Utilising broadband as a pipeline for innovation is the end game for all businesses. While the current debate in Australia has focused on the cost and methodology of delivering a national broadband network, there are plenty of points to ponder when it comes to the overall benefits of faster, more reliable internet access.
The disruptive potential of ubiquitous broadband may seem too risky to contemplate for incumbent businesses, but most are also acutely aware of the risks of staying put.
A recent report conducted by Deloitte Access Economics, at the behest of Macquarie Telecom, highlighted that while most businesses see the NBN delivering substantial benefits to their operations, very few are actually ready for the network. This isn’t a question of technology but essentially a business question.
Just rolling out ultra- fast broadband achieves very little unless the business sector is provided a comprehensive picture of the end-user experiences backed up by viable end-to-end business model.
What the overall value chain looks like is the million - or is that the billion - dollar question.
The team at Alcatel Lucent’s global innovation program, NG Connect, have spent the last three years trying to put the puzzle together. NG Connect is designed to serve as an ecosystem for companies, from disparate sectors, to come together and develop services that harness the broadband pipeline. And it’s coming to Australia.
Alcatel’s VP of emerging technology commercialisation, Jason Collins, told Technology Spectator that the ANZ market provides a fertile ground for the innovation conversation to blossom. No points for guessing what’s driving Alcatel Lucent’s exuberance.
“You guys have uniquely jumpstarted the market here. The question we asked (ourselves) four years ago was how do we get more broadband into the hands of people to drive (viable) business model,” Collins says.
“You guys have answered that question a little bit. You have a piece of the value chain and the NBN jumpstarts it.”
Collins adds that there is no single recipe to success. Alactel’s experience in the US has been to steer clear of a perspective approach and instead encourage ‘orchestrated open innovation’. Now, ‘open innovation’ traditionally refers to leaving the door open for outside influences to play a part in the overall R&D process, whether through licensing of technology or funding external ventures. So where does Collins’ term ‘orchestrated’ fit in the picture?
In the case of NG Connect, ‘orchestrated’ means taking the idea of outside influences to another level, where seemingly disparate industry players (say a media company, a healthcare provider and telecoms vendor) come together to create new propositions, that can eventually lead to viable business models.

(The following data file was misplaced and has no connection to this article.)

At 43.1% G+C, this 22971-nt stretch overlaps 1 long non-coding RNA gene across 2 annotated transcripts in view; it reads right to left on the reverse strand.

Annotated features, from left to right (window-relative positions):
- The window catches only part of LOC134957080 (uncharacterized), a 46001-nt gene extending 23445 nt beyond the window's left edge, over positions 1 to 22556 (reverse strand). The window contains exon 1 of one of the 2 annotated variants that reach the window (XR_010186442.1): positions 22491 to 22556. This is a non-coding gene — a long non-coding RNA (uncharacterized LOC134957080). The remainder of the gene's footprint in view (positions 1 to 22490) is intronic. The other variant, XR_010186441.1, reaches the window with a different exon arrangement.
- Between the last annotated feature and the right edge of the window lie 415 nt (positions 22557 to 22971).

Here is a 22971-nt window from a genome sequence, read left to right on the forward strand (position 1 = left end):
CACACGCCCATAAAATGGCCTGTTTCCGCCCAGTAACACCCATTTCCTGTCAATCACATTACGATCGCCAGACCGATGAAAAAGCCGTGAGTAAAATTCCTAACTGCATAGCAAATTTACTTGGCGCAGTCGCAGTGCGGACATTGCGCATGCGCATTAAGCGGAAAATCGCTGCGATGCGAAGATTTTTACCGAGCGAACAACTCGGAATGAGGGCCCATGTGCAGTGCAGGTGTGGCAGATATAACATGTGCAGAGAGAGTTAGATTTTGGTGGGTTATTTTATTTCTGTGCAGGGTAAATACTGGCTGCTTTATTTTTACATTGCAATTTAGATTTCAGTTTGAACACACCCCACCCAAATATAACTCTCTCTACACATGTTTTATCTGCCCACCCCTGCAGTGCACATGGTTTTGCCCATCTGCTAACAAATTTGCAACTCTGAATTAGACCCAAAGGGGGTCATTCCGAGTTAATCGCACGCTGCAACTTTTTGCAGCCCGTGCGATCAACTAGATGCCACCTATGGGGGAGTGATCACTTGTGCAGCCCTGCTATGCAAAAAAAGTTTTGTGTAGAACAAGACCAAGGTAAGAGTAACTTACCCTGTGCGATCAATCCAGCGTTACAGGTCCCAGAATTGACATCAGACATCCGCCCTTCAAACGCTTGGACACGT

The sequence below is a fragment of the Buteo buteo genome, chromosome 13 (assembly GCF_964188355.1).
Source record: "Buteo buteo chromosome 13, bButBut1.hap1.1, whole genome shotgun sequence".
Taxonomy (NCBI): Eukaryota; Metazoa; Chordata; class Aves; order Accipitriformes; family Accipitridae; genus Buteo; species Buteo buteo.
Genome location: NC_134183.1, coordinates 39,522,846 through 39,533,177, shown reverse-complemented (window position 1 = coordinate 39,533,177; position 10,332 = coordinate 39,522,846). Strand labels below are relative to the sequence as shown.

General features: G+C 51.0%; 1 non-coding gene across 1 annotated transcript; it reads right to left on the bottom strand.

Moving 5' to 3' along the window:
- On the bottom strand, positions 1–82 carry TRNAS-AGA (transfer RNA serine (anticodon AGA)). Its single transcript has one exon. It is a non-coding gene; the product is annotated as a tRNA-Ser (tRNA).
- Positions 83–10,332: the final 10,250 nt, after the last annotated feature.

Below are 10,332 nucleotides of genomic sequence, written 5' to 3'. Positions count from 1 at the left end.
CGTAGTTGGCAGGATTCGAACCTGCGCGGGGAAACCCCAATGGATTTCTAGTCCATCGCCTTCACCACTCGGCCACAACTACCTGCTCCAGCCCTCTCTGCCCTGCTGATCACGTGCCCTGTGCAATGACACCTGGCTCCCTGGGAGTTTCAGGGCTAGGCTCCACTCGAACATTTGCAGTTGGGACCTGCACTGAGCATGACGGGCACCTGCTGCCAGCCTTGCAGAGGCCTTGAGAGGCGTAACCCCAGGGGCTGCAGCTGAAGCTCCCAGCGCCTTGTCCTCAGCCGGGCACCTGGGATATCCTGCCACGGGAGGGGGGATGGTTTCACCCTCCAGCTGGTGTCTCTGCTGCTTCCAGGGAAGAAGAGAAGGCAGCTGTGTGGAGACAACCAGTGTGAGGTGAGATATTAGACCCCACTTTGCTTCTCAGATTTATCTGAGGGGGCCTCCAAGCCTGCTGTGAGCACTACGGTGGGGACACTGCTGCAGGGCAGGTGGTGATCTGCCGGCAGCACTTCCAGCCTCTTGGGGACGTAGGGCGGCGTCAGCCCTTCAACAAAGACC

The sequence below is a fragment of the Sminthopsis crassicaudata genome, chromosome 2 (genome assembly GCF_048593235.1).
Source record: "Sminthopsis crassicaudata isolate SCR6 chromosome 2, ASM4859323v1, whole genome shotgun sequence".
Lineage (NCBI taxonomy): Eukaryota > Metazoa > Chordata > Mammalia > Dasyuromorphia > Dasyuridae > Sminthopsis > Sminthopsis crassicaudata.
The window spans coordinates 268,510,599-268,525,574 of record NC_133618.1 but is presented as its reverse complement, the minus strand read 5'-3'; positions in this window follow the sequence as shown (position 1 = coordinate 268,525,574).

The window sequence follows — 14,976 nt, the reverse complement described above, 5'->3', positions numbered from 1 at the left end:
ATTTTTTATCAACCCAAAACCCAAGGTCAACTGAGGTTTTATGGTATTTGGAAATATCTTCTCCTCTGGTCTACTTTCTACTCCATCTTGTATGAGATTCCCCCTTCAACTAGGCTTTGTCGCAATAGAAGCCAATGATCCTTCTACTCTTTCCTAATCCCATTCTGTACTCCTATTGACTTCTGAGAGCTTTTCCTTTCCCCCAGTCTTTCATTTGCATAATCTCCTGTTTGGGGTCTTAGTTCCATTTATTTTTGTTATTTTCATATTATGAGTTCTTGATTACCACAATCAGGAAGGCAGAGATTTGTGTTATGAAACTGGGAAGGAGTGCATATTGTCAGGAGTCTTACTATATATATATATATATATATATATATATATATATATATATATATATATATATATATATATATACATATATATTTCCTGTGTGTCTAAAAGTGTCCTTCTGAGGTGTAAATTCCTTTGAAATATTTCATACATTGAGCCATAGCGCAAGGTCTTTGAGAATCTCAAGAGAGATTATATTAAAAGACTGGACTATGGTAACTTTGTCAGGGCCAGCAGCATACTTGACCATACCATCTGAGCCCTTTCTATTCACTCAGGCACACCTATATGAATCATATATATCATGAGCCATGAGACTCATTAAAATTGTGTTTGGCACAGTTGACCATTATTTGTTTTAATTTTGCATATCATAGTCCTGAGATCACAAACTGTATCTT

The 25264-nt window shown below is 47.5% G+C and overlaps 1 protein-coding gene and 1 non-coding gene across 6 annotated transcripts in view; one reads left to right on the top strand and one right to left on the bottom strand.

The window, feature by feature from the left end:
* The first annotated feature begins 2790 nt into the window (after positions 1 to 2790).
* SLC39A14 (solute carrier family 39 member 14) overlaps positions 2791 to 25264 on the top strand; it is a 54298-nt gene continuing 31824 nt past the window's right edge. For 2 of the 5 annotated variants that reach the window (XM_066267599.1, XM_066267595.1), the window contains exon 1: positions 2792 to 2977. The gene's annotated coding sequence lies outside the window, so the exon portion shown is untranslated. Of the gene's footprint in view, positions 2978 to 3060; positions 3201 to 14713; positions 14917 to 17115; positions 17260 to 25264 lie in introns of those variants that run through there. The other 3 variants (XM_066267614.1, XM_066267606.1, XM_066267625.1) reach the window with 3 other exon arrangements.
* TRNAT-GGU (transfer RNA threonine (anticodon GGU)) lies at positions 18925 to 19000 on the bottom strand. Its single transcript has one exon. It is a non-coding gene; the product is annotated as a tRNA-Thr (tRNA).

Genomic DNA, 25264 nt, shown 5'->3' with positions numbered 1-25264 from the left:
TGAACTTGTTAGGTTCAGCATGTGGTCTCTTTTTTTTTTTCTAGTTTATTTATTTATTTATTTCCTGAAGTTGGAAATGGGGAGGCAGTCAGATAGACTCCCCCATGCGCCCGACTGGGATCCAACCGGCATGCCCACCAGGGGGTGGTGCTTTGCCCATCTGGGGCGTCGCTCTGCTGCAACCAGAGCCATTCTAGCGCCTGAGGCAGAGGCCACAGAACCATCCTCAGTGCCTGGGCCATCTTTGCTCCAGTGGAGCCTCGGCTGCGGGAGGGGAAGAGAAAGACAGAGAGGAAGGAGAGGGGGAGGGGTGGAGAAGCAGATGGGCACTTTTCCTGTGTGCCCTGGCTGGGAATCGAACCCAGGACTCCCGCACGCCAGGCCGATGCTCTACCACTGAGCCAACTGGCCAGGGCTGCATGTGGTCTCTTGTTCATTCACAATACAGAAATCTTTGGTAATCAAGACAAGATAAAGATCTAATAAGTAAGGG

The biggest hurdle to this collaboration is the justifiable concern that companies have around their intellectual property, but Collins says that given adequate guarantees, most businesses are keen to explore the potential of opening up new revenue channels.
Alactel harnesses the collaborative energy through the development of service concepts. A process that starts with building a prototype that illustrates the end-user experience. There is the requisite ecosystem of business partners that ensures that everyone is talking to each other but the fundamental plank of the process is building a viable business model. Collins says that Alcatel expends a lot of energy on business modelling, because that’s where the real monetisation magic happens. The service concepts that make the cut get their time in the sun at the Consumer Electronics Show (CES), the Mobile World Congress (MWC) and other regional events across the globe.
Alcatel is hoping to replicate the service concept development experience in Australia and New Zealand. It has NZ telecoms provider, Chorus on board across the Tasman and is talking with NBN Co. The focus of the conversation will undoubtedly be on how NBN Co can leverage the service concept methodology to explain the benefits of broadband to businesses and consumers, with Alcatel the key facilitator.
Broadband is just one piece of the overall value chain, but it is a fundamental one. The NBN and the UFB in New Zealand are going to provide the critical framework needed to foster ICT innovation. Faster broadband will inevitably disrupt existing business models, but this process of creative destruction will also deliver new models and new ways of making money.
While there is always a tendency for incumbents in their various sectors to try and squeeze every last ounce of profit out of their existing setups, fighting the structural change currently underway will only delay the inevitable. Our media and retail heavyweights have learnt that lesson the hard way but that painful process need not play out, especially if there is a way to participate in the disruptive process.